Kermekchiev, M. and Kirilova, L. Use of Taq polymerase mutant enzymes for DNA amplification in the presence of PCR inhibitors (US patent pending)

List of Inventor's Relevant Publications

Kermekchiev, M., Ivanova, L., (2001).  Ribin, a Protein Encoded by a Message Complementary to rRNA, Modulates Ribosomal Transcription and Cell Proliferation.  Mol. Cell Biol., 21, 8255-8263.

Kermekchiev, M., Tzekov, A. and Barnes, W. (2003). Cold-sensitive mutants of Taq DNA polymerase provide a hot start for PCR.  Nucleic Acids Res., 31, 6139-6147.

Describe the Importance of the Inventor's Work toHis/Her Employer,Business, or Licensee(s)(as applicable), to Metropolitan St. Louis,and to Society at Large

A prominent application of Dr. Kermekchiev’s work is a hospital lab test for the detection of Group B Streptococcus (GBS) using PCR.  With greater sensitivity than previously used cultures, and a much faster protocol, his enzyme is the catalyst of the test that represents a breakthrough for the identification of GBS colonization, which can effectively result in the prevention and control of GBS infections in newborns.  GBS remains one of the leading causes of morbidity and mortality among newborns. In some populations, up to 40% of pregnant women are colonized.  One of every 20 babies infected with GBS die without timely treatment.

Dr. Kermekchiev has been the Chief Scientist of DNA Polymerase Technology, Inc. in St. Louis since 1999, and in that position has made presentations worldwide and been awarded numerous grants as principal investigator. 

Since DNA is a common factor in all life forms, his advances in working with DNA have had diverse applications. 

Dr. Kermekchiev’s work has involved applications to basic DNA research at the National Institutes of Health and numerous universities around the world. 

As principal investigator for a grant sponsored by the U.S. Department of Agriculture, he is working  with the Danforth Plant Science Center on the detection of the DNA in crop-damaging nematodes, with applications for potatoes and other crops.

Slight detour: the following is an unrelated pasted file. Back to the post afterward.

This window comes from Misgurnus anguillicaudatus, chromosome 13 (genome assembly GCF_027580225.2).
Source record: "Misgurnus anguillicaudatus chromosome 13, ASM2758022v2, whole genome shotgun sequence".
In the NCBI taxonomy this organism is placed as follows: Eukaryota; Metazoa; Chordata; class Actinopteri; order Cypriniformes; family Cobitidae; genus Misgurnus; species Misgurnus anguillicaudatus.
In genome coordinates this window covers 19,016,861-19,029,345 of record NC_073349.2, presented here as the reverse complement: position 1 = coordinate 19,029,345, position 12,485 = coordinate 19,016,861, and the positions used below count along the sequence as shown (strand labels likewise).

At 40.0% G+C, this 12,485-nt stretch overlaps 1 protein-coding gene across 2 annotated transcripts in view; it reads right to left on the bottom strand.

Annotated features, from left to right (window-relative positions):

The sensitivity of the enzymes and their ability to overcome inhibitors to PCR, particularly in blood, has led to the beginning of a collaboration with the Crime Laboratory Division of the Missouri State Highway Patrol.

Additional Information that Should be Considered

Dr. Kermekchiev has been the principal investigator on the following grants:

National Institute of General Medical Sciences, STTR Phase One
Cold-Sensitive Mutants of Taq DNA Polymerase
4/1/00 - 9/30/01

National Institute of General Medical Sciences, SBIR Phase One
Toward a Heat-Labile Chelator for Hot-Start PCR
5/1/01 – 10/31/02

National Institute of General Medical Sciences, SBIR Phase Two
Cold-Sensitive Mutants of Taq DNA Polymerase
8/1/02 - 7/31/05

National Institute of General Medical Sciences, SBIR Phase One
Blood Inhibition Resistant Mutants of Taq DNA Polymerase
3/8/05 – 3/6/06

United States Department of Agriculture, SBIR Phase One
Soil Inhibition Resistant Mutants of Taq DNA Polymerase
5/1/05 – 6/30/06

National Institute of General Medical Sciences, SBIR Phase Two
Blood Inhibition Resistant Mutants of Taq DNA Polymerase
3/7/06 – 3/6/08

United States Department of Agriculture, SBIR Phase Two
Soil Inhibition Resistant Mutants of Taq DNA Polymerase
9/15/06 – 9/14/08